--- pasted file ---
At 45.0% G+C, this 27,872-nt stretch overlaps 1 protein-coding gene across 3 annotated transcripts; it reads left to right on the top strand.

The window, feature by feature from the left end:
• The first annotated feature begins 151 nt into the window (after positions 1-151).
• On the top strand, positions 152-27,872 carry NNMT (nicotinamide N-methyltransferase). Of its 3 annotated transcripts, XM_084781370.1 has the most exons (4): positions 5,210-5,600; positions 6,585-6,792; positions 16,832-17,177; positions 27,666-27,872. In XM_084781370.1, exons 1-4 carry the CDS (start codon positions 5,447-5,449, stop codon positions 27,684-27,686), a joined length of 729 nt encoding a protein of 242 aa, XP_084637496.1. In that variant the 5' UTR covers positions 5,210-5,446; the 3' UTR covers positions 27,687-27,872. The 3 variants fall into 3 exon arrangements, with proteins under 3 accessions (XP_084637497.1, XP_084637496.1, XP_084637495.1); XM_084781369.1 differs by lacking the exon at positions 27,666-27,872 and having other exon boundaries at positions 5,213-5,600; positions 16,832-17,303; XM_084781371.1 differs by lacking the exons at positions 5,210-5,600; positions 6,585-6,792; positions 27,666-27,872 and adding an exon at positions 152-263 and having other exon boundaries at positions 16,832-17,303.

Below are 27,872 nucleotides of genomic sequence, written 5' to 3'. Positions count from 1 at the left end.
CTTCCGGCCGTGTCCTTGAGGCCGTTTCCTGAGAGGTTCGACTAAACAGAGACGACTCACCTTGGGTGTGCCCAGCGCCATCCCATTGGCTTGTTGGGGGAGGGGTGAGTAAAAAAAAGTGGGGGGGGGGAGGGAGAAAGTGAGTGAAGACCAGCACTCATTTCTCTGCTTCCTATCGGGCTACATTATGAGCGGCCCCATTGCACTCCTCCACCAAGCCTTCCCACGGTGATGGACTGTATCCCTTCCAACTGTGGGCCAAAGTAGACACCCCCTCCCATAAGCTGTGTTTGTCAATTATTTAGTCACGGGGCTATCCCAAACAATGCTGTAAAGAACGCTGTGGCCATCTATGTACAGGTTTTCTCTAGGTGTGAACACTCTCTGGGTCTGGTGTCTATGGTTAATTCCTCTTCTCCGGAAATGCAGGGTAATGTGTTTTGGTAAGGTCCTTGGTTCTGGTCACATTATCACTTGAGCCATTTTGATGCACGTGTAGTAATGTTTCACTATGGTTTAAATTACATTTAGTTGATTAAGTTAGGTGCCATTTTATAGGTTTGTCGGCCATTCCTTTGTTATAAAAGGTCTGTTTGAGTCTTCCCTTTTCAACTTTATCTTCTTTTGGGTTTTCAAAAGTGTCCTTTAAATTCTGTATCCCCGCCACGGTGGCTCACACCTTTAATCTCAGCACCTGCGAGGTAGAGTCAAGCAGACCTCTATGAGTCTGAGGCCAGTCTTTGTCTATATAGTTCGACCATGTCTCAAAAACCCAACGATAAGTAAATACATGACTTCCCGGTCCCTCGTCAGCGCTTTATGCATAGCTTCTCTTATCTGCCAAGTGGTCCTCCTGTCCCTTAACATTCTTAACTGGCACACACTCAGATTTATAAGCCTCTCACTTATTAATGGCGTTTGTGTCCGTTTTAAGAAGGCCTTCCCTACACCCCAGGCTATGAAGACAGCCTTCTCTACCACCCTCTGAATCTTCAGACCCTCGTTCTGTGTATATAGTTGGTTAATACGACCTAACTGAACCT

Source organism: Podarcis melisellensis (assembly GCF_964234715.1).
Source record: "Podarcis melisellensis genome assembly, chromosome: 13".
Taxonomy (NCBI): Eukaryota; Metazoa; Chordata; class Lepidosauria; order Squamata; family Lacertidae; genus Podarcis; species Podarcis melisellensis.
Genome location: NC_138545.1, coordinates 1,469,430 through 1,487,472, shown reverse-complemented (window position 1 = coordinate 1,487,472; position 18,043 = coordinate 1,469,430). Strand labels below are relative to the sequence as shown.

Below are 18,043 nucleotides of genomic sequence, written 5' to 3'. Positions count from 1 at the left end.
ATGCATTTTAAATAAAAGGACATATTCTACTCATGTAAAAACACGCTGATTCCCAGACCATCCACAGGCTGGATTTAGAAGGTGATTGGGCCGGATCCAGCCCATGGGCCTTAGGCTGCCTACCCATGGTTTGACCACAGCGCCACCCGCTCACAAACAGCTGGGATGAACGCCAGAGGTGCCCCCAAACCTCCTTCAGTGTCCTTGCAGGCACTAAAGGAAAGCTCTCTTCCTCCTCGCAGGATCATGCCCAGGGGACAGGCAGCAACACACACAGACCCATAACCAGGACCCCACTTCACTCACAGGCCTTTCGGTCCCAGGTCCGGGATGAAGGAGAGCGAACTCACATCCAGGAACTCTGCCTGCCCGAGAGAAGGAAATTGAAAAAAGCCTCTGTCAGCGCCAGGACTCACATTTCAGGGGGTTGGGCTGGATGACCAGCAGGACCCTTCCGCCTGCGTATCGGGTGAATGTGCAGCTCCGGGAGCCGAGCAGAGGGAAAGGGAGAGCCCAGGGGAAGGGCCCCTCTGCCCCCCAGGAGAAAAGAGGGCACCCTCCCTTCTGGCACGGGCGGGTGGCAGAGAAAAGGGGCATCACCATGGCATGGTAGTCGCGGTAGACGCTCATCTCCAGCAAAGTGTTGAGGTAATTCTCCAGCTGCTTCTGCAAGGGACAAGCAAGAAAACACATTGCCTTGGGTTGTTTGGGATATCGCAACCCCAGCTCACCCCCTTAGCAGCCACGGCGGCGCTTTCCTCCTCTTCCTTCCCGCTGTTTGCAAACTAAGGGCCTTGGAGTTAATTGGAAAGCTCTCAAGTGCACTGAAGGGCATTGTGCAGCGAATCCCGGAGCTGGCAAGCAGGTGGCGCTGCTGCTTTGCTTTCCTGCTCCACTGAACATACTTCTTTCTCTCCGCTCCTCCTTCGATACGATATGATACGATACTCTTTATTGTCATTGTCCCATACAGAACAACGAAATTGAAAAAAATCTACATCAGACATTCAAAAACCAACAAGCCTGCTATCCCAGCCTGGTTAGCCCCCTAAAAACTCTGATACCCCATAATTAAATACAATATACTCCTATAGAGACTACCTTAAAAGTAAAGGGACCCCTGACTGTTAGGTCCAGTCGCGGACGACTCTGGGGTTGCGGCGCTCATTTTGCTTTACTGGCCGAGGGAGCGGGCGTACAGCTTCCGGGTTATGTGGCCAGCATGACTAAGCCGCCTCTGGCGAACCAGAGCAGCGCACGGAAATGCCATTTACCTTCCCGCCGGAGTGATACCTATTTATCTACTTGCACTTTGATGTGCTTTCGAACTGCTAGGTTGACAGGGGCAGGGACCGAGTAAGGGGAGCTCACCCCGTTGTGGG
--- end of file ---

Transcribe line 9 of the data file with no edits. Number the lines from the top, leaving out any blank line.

Taxonomy (NCBI): Eukaryota; Metazoa; Chordata; class Lepidosauria; order Squamata; family Lacertidae; genus Podarcis; species Podarcis melisellensis.